The Airport Movies

When selecting a topic for Mystery Monday, I look at several sources for ideas. Those early posts, such as D. B. Cooper, Amelia Earhart, and the Marfa Lights are mysteries that have intrigued me for years.

Other times, I’ve found fascinating stories from reading a news article. Often the most interesting topics come from the most unlikely places, but I can say with certainty I never expected to find an idea on the Internet Movie Database. This post, like the story of Colonel Archibald Gracie or Robert Lincoln, is most definitely a strange coincidence.

Those of you who are old enough are likely to remember the series of Airport movies from the 1970s. There were four in all—the original Airport (1970), Airport 1975, Airport ’77, and The Concord…Airport ’79.

Each film had one thing in common—a commercial jet carrying a large number of passengers meets with some type of disaster and there is a race against time (and the elements) to save the lives of those onboard.

Despite critical reviews, the films landed some pretty big stars. Among them are Burt Lancaster, Charlton Heston, Olivia de Havilland, Christopher Lee, Cicely Tyson, and George Kennedy. (Kennedy was the only actor to play in all four movies).

Though the stories are a little outlandish, I enjoyed watching them. Then again, I’m also intrigued by the show Air Disasters. (Weird, I know.) Several weeks ago, my husband and I watched the first two Airport movies. I wanted to look up something on IMDB and clicked on the trivia section for Airport ’77. There, I came across a bizarre bit of “trivia” involving the aircraft used in the films.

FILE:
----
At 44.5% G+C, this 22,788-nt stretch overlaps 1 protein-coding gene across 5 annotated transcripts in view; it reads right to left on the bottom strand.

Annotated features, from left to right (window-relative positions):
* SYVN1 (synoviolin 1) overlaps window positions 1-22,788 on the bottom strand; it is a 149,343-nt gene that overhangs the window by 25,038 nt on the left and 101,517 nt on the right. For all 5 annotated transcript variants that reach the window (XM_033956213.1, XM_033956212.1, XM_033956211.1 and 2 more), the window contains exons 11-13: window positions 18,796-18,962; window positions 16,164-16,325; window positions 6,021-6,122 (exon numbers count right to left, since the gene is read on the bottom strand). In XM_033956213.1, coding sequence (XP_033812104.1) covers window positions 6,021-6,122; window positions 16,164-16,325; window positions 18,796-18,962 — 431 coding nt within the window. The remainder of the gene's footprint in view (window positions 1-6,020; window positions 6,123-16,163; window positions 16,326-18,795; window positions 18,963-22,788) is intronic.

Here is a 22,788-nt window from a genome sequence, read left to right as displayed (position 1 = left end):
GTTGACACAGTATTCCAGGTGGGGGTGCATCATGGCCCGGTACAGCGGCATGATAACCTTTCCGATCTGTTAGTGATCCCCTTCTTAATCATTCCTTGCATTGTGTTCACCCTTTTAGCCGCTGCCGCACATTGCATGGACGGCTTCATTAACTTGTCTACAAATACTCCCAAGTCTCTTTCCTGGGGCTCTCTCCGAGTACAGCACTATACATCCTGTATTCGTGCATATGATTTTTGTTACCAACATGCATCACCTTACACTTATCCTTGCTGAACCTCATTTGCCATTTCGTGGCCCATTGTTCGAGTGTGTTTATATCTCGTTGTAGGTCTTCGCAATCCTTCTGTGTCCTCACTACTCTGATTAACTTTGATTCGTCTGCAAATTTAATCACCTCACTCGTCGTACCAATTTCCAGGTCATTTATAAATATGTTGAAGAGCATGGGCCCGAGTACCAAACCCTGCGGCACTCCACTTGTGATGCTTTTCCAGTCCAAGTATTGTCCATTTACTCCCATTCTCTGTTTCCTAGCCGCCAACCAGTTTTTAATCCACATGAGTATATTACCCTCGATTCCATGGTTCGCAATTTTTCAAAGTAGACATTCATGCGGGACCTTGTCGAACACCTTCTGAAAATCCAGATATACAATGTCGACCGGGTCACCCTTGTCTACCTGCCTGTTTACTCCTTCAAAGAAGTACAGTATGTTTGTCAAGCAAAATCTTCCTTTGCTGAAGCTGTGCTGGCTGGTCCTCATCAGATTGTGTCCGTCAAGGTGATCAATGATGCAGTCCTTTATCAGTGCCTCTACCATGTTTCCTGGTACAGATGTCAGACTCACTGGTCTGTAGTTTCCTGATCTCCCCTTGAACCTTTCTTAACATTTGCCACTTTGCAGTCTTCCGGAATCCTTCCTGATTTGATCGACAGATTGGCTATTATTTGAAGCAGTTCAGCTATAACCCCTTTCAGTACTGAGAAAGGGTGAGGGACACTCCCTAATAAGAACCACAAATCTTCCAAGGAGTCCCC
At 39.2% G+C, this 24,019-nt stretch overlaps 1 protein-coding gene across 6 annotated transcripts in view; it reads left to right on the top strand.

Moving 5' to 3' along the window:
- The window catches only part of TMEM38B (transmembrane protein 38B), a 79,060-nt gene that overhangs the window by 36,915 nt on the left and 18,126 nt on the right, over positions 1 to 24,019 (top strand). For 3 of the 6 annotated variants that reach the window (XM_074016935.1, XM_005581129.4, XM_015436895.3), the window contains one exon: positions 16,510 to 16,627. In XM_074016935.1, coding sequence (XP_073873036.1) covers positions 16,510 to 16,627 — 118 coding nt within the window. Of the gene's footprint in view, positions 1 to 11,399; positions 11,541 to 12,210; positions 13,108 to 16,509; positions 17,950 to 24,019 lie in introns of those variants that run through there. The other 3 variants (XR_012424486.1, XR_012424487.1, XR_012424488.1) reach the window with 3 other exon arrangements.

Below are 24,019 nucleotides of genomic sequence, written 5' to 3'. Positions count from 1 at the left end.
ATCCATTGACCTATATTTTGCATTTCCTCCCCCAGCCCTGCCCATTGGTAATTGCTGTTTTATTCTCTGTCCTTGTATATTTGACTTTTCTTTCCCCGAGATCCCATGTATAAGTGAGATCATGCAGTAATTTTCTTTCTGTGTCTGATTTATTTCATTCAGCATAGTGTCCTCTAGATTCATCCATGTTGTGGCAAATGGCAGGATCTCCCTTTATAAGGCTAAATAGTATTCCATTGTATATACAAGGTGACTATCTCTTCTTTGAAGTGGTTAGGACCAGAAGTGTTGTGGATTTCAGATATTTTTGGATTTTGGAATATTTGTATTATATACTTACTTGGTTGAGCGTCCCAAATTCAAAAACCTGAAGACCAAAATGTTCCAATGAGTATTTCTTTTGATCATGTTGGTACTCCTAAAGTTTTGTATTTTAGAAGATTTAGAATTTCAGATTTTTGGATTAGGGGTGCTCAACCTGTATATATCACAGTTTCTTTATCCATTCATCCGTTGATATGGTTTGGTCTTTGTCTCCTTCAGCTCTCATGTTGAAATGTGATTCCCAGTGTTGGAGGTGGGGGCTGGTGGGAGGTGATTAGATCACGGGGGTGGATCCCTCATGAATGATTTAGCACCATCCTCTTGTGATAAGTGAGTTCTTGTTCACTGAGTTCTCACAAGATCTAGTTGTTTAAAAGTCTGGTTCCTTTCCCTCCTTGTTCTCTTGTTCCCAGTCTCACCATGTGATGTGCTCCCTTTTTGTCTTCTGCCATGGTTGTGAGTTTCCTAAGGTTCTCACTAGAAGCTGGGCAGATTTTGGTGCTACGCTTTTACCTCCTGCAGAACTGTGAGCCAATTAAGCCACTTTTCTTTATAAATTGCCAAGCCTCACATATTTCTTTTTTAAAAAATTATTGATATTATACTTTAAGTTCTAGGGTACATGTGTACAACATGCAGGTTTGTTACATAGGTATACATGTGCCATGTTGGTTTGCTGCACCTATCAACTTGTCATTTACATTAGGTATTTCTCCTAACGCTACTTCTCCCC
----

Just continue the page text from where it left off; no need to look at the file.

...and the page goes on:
A Boeing 707 was used in the original Airport. Universal Pictures leased the jet from Flying Tiger Airlines (now merged with Fed-Ex) for the filming of external shots. The plane was returned to Flying Tiger and was later sold, going through various owners. On March 21, 1989, the 707 crashed on a landing approach in Sao Paulo, Brazil.

A Boeing 707. Steven F. Udvar-Hazy Center, Chantilly, Virginia

In Airport 1975, a Beechcraft Baron had a mid-air collision with a 747. This caused damage to the airliner’s cockpit, resulted in the death of the co-pilot, and seriously injured the pilot.

It seems this small plane was destined for a disastrous ending. On August 24, 1989, it was destroyed due to a (you guessed it) mid-air collision with a Cessna 180 over Tracy, California.

The cockpit of a 747 at the National Air and Space Museum, Washington, DC

The Concorde…Airport ’79 was the last film of the series. At the beginning of the film, the Concorde takes off from Charles de Gaulle Airport in Paris and lands at Dulles Airport outside Washington, D.C.

On the return trip to Paris, then later to Moscow, the plane has to dodge a series of attacks that result in damage to the fuselage.

An Air France Concorde on display at the Steven F. Udvar-Hazy Center in Chantilly, Virginia
Flight 4590 on its final take-off (Fair Use)

On July 25, 2000, the Air France Concorde used in the film departed Charles de Gaulle Airport as Flight 4590, bound for the United States. (Ironic?) This time the destination was JFK International in New York. Upon takeoff, the plane ran over a piece of debris on the runway. This caused a tire to blow, throwing chunks of rubber into the underside of the left wing and landing gear. A built-in full fuel tank ruptured, causing a fire.

The extensive damage made it impossible for the pilot to control the supersonic jet. It crashed, killing all 109 people on board as well as four on the ground. This tragedy was the beginning of the end for the Concorde.

Of the four movies, the aircraft used in Airport ’77 was the only one to escape a real-life disaster.

Bizarre? Strange coincidence? I’d love to hear your thoughts.